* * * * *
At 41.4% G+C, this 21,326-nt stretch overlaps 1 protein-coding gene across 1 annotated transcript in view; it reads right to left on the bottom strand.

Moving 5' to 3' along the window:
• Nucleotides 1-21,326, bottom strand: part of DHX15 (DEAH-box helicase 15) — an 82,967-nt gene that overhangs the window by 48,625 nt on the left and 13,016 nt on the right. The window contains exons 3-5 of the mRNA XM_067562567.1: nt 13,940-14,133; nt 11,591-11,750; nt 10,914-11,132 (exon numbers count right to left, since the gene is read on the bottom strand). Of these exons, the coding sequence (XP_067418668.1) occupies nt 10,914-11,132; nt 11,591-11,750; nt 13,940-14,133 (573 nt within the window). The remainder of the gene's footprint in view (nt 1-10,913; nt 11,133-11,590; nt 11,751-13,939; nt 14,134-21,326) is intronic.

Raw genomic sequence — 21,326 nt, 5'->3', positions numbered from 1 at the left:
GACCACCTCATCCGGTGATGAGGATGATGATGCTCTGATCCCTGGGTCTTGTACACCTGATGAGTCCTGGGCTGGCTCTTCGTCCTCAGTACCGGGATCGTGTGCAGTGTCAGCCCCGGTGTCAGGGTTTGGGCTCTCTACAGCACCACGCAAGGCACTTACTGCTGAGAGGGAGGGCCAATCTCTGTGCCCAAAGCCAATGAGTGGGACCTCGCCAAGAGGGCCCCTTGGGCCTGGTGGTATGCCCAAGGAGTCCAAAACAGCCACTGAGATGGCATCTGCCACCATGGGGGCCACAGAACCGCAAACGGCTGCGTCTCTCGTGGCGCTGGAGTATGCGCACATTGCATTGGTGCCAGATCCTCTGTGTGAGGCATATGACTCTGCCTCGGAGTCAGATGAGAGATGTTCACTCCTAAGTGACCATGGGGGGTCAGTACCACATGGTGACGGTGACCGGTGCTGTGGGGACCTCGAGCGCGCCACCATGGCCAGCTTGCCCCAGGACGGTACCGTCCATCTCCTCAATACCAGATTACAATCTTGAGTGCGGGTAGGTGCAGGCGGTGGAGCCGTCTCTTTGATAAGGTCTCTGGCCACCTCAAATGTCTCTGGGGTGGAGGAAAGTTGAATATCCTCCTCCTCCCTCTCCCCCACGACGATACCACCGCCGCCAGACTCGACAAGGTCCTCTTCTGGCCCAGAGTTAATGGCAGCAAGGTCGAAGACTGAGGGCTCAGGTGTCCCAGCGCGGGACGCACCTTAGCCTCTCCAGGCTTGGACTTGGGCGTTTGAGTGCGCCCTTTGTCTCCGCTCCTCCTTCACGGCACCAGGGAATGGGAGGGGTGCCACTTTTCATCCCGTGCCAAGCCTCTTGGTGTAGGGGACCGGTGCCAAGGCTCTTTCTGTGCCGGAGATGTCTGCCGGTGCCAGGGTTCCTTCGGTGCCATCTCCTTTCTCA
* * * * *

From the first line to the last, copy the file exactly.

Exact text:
At 41.4% G+C, this 21,326-nt stretch overlaps 1 protein-coding gene across 1 annotated transcript in view; it reads right to left on the bottom strand.

Moving 5' to 3' along the window:
• Nucleotides 1-21,326, bottom strand: part of DHX15 (DEAH-box helicase 15) — an 82,967-nt gene that overhangs the window by 48,625 nt on the left and 13,016 nt on the right. The window contains exons 3-5 of the mRNA XM_067562567.1: nt 13,940-14,133; nt 11,591-11,750; nt 10,914-11,132 (exon numbers count right to left, since the gene is read on the bottom strand). Of these exons, the coding sequence (XP_067418668.1) occupies nt 10,914-11,132; nt 11,591-11,750; nt 13,940-14,133 (573 nt within the window). The remainder of the gene's footprint in view (nt 1-10,913; nt 11,133-11,590; nt 11,751-13,939; nt 14,134-21,326) is intronic.

Raw genomic sequence — 21,326 nt, 5'->3', positions numbered from 1 at the left:
GACCACCTCATCCGGTGATGAGGATGATGATGCTCTGATCCCTGGGTCTTGTACACCTGATGAGTCCTGGGCTGGCTCTTCGTCCTCAGTACCGGGATCGTGTGCAGTGTCAGCCCCGGTGTCAGGGTTTGGGCTCTCTACAGCACCACGCAAGGCACTTACTGCTGAGAGGGAGGGCCAATCTCTGTGCCCAAAGCCAATGAGTGGGACCTCGCCAAGAGGGCCCCTTGGGCCTGGTGGTATGCCCAAGGAGTCCAAAACAGCCACTGAGATGGCATCTGCCACCATGGGGGCCACAGAACCGCAAACGGCTGCGTCTCTCGTGGCGCTGGAGTATGCGCACATTGCATTGGTGCCAGATCCTCTGTGTGAGGCATATGACTCTGCCTCGGAGTCAGATGAGAGATGTTCACTCCTAAGTGACCATGGGGGGTCAGTACCACATGGTGACGGTGACCGGTGCTGTGGGGACCTCGAGCGCGCCACCATGGCCAGCTTGCCCCAGGACGGTACCGTCCATCTCCTCAATACCAGATTACAATCTTGAGTGCGGGTAGGTGCAGGCGGTGGAGCCGTCTCTTTGATAAGGTCTCTGGCCACCTCAAATGTCTCTGGGGTGGAGGAAAGTTGAATATCCTCCTCCTCCCTCTCCCCCACGACGATACCACCGCCGCCAGACTCGACAAGGTCCTCTTCTGGCCCAGAGTTAATGGCAGCAAGGTCGAAGACTGAGGGCTCAGGTGTCCCAGCGCGGGACGCACCTTAGCCTCTCCAGGCTTGGACTTGGGCGTTTGAGTGCGCCCTTTGTCTCCGCTCCTCCTTCACGGCACCAGGGAATGGGAGGGGTGCCACTTTTCATCCCGTGCCAAGCCTCTTGGTGTAGGGGACCGGTGCCAAGGCTCTTTCTGTGCCGGAGATGTCTGCCGGTGCCAGGGTTCCTTCGGTGCCATCTCCTTTCTCA